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  • 16 Jul 2021

    COVID-19 & Technology in Law | How will Justice bounce back?

    The push to move judicial services online is nothing new. Throughout the past decade, there have been numerous attempts to incorporate remote hearing technology into the wider legal system by senior judicial officers; an aspiration to complement traditional court-housed hearings with those conducted through a screen. 

    In his monumental Civil Courts Structure Review [2016], Briggs LJ advocates a new era of ‘Online Court’ in which small claims (under £25,000 in value) can be heard more efficiently and accessibly than ever before. COVID-19 has served only to forcibly accelerate these efforts; it seems likely that the supposedly temporary measures of online hearings might become a permanent feature of Justice in the future. 

    The Courts and Tribunals (Online Procedure) Bill [2019] sets out the way in which small claims in civil and family proceedings may be heard online through the use of remote video platform technology. The Bill seeks to implement the key recommendations made by Briggs LJ in his aforementioned report; that ‘the introduction of an online court might resolve some low-value civil money claims’.

    Increasing flexibility of the court system

    The reasoning behind this step is entirely practical; that court proceedings might be made more convenient and accessible, both physically and financially. Clients will not be made to pay travel expenses for their advocates, and their presence in court buildings is not necessary. 

    It is currently the position of the Judicial Service that online hearings might complement physical hearings to improve court listing flexibility, although both types will be held in the traditional way.

     Sir Geoffrey Vos, Master of The Rolls, advocates an altogether more radical ‘reform of the dispute resolution process itself' so that all cases are started and progress online, and only result in hearings if absolutely necessary. The introduction of automated case management systems could diagnose the root cause of many claims through careful use of artificial intelligence (AI) to skip bureaucratic drafting of claim forms and witness statements.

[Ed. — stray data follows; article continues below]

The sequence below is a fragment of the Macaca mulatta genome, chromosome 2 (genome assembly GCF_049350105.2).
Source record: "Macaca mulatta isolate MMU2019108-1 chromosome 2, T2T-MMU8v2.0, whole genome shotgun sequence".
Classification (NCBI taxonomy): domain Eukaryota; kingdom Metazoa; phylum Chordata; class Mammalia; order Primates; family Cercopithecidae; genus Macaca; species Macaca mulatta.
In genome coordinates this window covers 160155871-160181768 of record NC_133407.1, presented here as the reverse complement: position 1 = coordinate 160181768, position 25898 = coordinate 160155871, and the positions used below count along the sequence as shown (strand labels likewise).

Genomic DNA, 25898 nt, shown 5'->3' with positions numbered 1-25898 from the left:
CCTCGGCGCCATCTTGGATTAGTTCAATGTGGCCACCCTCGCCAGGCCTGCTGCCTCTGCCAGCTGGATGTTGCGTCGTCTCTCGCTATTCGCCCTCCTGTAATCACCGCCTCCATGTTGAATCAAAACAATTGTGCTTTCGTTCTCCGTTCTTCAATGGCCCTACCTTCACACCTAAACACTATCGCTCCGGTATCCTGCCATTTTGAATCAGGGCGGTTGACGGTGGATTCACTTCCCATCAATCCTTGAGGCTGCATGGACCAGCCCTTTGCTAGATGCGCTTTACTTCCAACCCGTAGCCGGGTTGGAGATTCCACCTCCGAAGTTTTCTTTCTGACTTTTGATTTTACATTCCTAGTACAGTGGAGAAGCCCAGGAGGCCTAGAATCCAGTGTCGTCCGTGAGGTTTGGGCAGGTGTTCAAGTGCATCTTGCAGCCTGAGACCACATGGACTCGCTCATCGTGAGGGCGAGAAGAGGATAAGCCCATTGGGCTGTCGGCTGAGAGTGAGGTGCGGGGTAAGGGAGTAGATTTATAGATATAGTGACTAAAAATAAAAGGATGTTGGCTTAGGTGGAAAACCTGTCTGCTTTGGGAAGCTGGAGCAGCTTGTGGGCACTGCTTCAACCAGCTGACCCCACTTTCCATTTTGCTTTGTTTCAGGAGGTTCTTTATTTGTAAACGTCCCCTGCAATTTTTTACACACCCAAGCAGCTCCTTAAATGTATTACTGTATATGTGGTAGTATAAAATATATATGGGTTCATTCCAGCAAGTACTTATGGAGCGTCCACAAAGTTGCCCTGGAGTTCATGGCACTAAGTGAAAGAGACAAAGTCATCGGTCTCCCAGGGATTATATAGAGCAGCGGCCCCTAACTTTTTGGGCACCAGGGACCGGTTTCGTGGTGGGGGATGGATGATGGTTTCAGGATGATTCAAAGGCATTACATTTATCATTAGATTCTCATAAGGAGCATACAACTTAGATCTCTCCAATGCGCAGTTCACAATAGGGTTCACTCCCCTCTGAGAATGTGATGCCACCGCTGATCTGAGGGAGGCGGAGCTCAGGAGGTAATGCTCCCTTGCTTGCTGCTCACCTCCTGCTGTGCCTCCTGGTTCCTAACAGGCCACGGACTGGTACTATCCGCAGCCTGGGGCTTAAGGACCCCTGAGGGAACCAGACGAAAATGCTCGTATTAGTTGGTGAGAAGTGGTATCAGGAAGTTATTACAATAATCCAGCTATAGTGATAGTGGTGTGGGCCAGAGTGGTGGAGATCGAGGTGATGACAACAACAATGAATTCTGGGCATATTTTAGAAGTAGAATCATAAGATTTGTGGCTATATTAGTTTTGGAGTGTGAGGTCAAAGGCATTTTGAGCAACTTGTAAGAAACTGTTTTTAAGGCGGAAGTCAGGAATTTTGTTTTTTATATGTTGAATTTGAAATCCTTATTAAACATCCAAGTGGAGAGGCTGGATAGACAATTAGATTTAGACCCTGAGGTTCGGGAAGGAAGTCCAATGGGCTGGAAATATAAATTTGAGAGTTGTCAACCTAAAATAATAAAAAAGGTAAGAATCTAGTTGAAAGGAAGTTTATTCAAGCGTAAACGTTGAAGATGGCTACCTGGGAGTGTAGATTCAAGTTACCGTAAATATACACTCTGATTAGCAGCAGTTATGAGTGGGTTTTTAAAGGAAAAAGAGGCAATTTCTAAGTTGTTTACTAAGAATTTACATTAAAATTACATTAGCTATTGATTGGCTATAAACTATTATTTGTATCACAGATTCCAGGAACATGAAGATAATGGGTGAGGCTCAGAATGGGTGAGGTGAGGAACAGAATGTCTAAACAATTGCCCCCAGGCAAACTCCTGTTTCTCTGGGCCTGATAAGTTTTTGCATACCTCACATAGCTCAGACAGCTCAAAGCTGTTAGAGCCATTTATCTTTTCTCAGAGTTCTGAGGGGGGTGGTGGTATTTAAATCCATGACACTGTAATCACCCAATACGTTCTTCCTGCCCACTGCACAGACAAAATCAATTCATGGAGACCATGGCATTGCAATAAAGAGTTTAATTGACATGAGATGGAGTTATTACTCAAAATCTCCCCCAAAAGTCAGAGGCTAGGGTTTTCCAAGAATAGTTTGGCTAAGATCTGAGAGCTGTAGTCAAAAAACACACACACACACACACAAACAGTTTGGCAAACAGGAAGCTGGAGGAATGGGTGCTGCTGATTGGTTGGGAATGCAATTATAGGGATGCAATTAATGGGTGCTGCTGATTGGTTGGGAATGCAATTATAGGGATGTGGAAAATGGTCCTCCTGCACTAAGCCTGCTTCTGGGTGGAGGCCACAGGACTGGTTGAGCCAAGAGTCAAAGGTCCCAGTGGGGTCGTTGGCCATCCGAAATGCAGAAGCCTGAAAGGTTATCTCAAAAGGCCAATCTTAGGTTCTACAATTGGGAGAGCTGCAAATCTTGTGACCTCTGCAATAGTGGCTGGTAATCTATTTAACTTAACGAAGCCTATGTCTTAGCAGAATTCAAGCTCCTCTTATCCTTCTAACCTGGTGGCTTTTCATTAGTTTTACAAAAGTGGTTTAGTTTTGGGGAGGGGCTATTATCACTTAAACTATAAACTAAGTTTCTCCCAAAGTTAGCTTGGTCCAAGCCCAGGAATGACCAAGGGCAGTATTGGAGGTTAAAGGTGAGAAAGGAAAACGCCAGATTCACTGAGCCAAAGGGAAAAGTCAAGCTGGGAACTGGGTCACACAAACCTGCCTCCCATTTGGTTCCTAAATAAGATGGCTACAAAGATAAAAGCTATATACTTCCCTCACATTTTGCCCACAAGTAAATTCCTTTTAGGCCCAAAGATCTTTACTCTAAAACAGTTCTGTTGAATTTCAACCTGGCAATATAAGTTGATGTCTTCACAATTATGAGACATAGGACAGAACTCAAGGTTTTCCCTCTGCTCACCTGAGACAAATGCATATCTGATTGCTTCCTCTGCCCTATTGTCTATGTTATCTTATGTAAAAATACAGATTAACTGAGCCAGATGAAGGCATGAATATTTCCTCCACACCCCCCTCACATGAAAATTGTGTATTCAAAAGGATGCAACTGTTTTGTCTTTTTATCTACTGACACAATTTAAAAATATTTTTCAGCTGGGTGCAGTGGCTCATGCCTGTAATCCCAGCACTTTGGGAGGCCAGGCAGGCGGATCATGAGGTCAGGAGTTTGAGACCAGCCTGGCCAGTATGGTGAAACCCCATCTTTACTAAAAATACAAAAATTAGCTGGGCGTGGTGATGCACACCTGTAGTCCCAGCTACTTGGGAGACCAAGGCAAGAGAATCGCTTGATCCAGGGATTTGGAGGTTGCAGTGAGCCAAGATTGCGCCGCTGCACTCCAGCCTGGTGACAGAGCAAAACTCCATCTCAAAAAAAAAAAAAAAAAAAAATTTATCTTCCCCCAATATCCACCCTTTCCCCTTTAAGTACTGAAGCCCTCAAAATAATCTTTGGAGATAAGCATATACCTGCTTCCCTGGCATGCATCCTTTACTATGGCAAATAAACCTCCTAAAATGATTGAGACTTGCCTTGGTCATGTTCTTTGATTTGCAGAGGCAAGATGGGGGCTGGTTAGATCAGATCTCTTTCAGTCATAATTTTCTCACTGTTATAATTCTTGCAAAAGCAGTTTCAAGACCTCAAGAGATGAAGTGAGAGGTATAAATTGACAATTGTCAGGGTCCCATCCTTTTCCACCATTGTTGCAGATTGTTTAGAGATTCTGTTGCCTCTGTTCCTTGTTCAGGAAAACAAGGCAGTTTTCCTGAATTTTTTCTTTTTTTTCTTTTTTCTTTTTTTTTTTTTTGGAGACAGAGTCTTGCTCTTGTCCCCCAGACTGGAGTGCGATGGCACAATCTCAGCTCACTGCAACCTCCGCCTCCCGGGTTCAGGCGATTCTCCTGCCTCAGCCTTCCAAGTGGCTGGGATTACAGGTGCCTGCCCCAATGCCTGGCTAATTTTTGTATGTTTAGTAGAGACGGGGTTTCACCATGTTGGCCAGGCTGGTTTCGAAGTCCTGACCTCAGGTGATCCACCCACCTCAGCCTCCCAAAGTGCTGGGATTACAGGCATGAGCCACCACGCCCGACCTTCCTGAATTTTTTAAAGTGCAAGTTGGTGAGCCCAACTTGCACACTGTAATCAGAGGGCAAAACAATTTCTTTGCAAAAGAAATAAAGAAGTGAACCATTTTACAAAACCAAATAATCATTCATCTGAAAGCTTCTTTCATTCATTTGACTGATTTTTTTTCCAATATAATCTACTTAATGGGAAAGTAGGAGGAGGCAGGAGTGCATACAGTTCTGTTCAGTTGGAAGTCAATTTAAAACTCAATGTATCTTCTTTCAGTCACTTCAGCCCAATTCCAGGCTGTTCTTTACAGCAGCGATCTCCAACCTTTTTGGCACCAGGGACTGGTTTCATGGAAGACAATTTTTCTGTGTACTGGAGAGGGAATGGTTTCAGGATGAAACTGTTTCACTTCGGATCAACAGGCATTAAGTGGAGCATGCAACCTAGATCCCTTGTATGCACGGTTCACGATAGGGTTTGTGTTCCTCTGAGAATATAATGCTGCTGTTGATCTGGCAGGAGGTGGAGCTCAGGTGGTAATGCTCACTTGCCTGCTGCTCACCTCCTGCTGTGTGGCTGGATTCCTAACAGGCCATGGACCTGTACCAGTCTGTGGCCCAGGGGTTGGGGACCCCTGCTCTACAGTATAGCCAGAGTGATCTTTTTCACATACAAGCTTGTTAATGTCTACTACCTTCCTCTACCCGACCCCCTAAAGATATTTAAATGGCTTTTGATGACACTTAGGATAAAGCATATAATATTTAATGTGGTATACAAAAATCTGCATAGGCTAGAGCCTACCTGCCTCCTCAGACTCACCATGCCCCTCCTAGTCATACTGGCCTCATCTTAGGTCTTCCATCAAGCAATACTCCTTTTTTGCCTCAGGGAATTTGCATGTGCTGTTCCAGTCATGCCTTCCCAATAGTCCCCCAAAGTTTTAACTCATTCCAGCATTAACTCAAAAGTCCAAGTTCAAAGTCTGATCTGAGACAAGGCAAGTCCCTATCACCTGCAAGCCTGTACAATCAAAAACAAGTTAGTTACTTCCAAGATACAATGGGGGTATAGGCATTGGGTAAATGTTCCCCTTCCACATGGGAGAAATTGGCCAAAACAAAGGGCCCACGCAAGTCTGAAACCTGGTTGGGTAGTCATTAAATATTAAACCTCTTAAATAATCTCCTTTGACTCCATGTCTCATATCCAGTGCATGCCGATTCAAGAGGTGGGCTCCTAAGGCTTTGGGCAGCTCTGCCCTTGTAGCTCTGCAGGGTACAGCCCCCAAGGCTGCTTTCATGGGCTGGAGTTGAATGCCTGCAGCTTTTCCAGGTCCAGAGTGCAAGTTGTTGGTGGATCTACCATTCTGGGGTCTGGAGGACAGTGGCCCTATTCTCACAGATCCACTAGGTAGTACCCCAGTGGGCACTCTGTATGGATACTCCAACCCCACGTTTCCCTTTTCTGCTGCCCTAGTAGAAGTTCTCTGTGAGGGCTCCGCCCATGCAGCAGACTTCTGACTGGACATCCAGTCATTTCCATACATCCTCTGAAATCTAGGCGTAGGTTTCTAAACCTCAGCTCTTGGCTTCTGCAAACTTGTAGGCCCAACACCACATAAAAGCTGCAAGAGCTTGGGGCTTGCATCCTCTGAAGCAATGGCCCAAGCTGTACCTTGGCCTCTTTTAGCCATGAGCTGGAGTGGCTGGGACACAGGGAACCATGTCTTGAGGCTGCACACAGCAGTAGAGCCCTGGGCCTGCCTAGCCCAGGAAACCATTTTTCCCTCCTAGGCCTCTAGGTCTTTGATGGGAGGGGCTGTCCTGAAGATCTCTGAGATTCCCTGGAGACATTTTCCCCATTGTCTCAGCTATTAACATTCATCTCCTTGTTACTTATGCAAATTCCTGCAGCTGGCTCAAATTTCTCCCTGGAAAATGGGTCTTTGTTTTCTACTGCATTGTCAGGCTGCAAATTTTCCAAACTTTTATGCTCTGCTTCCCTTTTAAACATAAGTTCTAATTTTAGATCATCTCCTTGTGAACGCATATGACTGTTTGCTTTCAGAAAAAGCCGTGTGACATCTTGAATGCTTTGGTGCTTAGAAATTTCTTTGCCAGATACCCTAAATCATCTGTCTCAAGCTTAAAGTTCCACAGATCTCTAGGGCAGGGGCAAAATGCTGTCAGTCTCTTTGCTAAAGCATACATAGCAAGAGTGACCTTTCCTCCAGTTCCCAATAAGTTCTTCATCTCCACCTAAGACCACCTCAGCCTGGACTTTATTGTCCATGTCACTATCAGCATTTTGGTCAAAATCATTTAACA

Vos envisages an eventuality in which all smaller civil cases are dealt with by a central automated system as far as possible, with face-to-face hearings in only the most difficult cases. 

    Lord Hodge of The Supreme Court argues that: ‘Technological improvements to the systems, processes and infrastructure of the courts are necessary for any jurisdiction which seriously aspires to be a global centre of excellence for the resolution of disputes.’

    Streamlining legal services

    Automated case triage will be the first in a series of steps which aspire to modernise and streamline the civil claims system. Only after extensive AI analysis will it be determined whether the case requires a traditional hearing, either remote or face-to-face. 

    The Ministry of Justice has committed £1bn to the development of such infrastructure, including the development of legal AI and automated systems. 

    There is still discussion about whether ‘Online Court’ should be a body in its own right, with unique governance and statutes, or form a constituent part of the County Court. The details of the partial or full transition over to remote justice are yet to be determined, though, with the support of the senior judiciary and The Ministry of Justice, it seems increasingly likely that technology will be employed to streamline legal services to become more efficient for litigants and judicial staff alike.

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